Bella Eiko’s Story. Ramsey Orta Is No Martyr.

Home Identities Bella Eiko’s Story. Ramsey Orta Is No Martyr.

Ramsey Orta is not the revolutionary leader he has been made out to be. He may be another victim of targeted state violence, as Eric Garner was, but he is also a violent abuser.

By Kika D. & Dani 

TW: details of state violence, anti-Black violence, domestic/interpersonal abuse, and misogynoir.

“People love evidence. If there is no evidence, then they don’t believe you.”

Bella Eiko wrote these words in a Twitter thread detailing the abuse she experienced at the hands of Ramsey Orta—the man who filmed Eric Garner’s murder by police in 2014.

Since the filming of that moment, Ramsey has been arrested several times for many different reasons. Each time, activists have framed the arrests as retaliation for filming the state’s violent murder of a Black man. Some abolitionist organizations, such as WeCopwatch—who argue that they support Black lives—have even assisted Ramsey in raising $300,000 on GoFundMe. 

Ramsey , in turn, used that money to terrorize a Black woman by the name of Bella Eiko. He kidnapped her child for ransom and abused her, both physically and verbally. Ramsey Orta is no martyr. He is no activist, and he is not the revolutionary leader that he has been made out to be. He may be another victim of targeted state violence, as Eric Garner was, but he is also a violent abuser. 

Men like Ramsey, violent men who abuse women, are also state agents when they practice violence towards and terrorize Black women. We must understand the level of power patriarchy has over our communities, the aggregated pain it causes, and how it holds us back from real revolution and liberation.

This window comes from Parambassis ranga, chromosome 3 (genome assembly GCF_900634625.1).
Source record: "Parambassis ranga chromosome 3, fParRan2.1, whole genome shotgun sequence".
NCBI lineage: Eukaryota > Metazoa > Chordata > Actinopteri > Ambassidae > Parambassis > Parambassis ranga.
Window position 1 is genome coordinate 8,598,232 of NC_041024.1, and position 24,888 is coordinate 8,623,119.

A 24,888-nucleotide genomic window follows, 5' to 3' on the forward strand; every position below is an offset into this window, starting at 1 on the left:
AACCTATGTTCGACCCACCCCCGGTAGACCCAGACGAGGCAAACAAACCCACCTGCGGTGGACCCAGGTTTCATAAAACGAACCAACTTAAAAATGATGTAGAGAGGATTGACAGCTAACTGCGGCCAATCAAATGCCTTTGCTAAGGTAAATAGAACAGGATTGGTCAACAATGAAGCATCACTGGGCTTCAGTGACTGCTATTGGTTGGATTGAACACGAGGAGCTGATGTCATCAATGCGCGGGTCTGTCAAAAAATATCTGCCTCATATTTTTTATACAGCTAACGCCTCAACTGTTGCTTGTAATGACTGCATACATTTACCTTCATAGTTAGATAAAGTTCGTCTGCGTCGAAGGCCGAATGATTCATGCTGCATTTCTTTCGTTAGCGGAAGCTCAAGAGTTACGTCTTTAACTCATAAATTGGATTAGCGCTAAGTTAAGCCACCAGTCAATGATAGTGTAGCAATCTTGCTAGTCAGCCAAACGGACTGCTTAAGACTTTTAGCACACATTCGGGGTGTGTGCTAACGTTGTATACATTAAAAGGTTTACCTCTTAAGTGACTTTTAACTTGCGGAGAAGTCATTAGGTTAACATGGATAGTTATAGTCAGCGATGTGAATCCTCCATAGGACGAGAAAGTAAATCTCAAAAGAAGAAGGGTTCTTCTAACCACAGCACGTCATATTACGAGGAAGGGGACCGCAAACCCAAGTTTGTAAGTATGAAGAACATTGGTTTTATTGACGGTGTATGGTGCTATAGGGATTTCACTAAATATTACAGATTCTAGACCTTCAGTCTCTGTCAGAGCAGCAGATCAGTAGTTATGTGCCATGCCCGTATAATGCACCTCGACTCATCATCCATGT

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While recounting her story, Bella made sure to reiterate these words: “[I am] not taking away the fact that he has filmed the video… not taking away his victimhood of harassment… but any one of us could have taken that video, any one of us could have been a bystander and we would have done the same thing.” 

Bella Eiko is now a retired activist from Oakland, California, who remains wholly committed to a liberatory politic. Her dedication to living by and applying her politic goes beyond organizing and this is why, despite all she has endured with Ramsey’s abuse, there has been no state involvement. She stated clearly, “I have never complied with the state. I did everything I could to make sure that I wasn’t complying but I shouldn’t have to be made to feel guilty of the choices I DID make.” 

Bella has her own GoFundMe to support herself and her child, as well as pay for lawyers and the intensive therapy needed to heal from years of stalking and brutal physical abuse, and psychological abuse she survived. In the description of the fund, she states, “In order to talk about police abolition we must also talk about the future we wish to replace it. We will not be able to accomplish that safe future if we do not hold accountable for the actions of individuals that resemble those of the same patriarchal system.”

Bella Eiko and her son

Bella and Ramsey were both a part of the WeCopwatch community safety organization, led by Jacob Crawford. Jacob led the celebrification of Ramsey and sensationalized his filming of Eric Garner’s death while simultaneously burying Ramsey’s abuse of Bella.